ITC 2010 was held from 13 to 20 February. The theme for 2010 was HUMAN RITE, which investigates the role of rites and rituals as tools for transformation and healing.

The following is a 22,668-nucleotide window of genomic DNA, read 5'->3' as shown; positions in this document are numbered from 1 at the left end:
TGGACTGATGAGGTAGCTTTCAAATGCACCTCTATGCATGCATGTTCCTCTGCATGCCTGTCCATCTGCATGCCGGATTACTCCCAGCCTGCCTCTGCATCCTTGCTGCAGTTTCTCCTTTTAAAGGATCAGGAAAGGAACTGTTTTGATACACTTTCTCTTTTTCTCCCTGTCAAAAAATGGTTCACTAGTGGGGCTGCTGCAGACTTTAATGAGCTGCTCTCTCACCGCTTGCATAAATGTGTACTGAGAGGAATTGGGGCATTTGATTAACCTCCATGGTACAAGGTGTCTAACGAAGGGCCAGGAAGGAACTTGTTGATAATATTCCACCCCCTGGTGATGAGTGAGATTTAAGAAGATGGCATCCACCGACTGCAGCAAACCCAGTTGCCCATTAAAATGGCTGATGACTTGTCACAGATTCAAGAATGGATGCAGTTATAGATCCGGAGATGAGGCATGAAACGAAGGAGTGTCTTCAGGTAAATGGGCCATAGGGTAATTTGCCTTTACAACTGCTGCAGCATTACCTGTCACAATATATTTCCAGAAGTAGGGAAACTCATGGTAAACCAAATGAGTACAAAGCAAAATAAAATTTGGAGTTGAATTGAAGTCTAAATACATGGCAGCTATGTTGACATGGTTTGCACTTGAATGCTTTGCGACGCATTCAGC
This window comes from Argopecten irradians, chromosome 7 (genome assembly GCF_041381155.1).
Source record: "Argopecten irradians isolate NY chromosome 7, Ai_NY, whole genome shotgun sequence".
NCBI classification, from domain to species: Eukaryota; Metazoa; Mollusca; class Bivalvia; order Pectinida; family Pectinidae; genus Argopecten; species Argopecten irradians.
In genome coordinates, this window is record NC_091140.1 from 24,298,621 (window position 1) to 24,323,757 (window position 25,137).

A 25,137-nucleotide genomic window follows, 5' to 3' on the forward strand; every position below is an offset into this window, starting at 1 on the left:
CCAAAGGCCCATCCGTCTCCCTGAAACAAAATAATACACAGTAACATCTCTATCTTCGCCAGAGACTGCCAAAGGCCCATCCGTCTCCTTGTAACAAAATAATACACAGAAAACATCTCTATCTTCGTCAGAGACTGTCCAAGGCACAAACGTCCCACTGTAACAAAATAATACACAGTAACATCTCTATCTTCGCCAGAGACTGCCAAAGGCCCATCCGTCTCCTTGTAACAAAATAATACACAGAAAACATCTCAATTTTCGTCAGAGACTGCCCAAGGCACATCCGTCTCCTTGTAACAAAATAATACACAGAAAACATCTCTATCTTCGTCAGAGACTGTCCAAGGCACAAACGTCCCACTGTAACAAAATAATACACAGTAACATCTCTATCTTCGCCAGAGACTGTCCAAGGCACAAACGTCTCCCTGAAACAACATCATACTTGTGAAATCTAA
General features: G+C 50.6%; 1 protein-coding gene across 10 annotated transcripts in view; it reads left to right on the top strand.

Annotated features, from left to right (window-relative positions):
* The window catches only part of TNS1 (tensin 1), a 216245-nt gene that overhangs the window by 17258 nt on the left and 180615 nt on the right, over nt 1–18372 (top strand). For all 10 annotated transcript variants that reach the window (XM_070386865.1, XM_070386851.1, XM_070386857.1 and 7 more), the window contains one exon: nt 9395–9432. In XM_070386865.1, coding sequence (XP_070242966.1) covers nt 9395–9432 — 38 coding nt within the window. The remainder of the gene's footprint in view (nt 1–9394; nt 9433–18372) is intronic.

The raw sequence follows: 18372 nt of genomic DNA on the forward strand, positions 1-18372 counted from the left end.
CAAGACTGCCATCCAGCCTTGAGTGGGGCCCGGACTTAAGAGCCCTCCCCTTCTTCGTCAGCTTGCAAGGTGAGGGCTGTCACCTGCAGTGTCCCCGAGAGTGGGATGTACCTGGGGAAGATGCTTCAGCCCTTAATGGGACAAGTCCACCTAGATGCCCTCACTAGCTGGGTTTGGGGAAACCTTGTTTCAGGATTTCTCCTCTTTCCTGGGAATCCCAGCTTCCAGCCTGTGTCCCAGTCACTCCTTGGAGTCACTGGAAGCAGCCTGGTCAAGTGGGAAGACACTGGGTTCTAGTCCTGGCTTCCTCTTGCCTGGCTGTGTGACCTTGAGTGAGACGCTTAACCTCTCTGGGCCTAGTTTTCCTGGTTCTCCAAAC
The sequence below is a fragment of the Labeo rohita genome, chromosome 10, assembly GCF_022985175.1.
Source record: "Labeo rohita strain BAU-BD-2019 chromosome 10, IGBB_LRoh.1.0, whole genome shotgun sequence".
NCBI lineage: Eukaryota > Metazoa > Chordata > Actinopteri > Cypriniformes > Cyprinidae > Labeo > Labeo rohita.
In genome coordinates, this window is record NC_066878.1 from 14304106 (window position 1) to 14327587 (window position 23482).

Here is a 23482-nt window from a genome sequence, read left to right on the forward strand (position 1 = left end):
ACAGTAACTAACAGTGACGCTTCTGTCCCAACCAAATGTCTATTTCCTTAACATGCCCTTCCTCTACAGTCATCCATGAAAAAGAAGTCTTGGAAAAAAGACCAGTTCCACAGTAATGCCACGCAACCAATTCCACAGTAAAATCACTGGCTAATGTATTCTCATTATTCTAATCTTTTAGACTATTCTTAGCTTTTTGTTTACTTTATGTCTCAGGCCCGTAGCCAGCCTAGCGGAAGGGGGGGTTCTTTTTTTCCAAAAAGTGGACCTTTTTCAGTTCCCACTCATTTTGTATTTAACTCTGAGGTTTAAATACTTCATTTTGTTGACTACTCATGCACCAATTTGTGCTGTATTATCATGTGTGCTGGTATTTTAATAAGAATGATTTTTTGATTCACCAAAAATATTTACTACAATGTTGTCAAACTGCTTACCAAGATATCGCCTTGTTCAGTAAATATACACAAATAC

The 2010 Festival was oriented around the theme Human Rite and asked artists to take a deep look at the dynamics of Cape Town society and to "creatively envision the kind of society that we want to live in". The artists were invited "to ask: What cries out for transformation or healing? Who needs to be included in the social fabric of the City?; and how do we amplify and liberate the energy of the CBD? The artists confronted Cape Town's collective demons and to put them to rest, to seek out silent memories and invisible stories, and to validate them, to look for what needs to be righted, and 'rited'. To broaden and deepen the way we experience the world we live in and to celebrate our fundamental human right to express who we are". The programme included installations that engage with Capetonians and visitors to Cape Town, choreographic works (Windows into a World, Dancing Jesus), large-scale collaborative performance art pieces (Imperfections, Meet Market, Quiet Emergency) and low key interventions (Grey Matter, Information People, Jump, Mandala for Healing, the Wishing Wall), as well as discussion forums (The Right to Respond. Participating artists came from Cape Town, Johannesburg, Grahamstown, Zimbabwe, China, UK, Greece, Germany, USA, Australia and the Netherlands.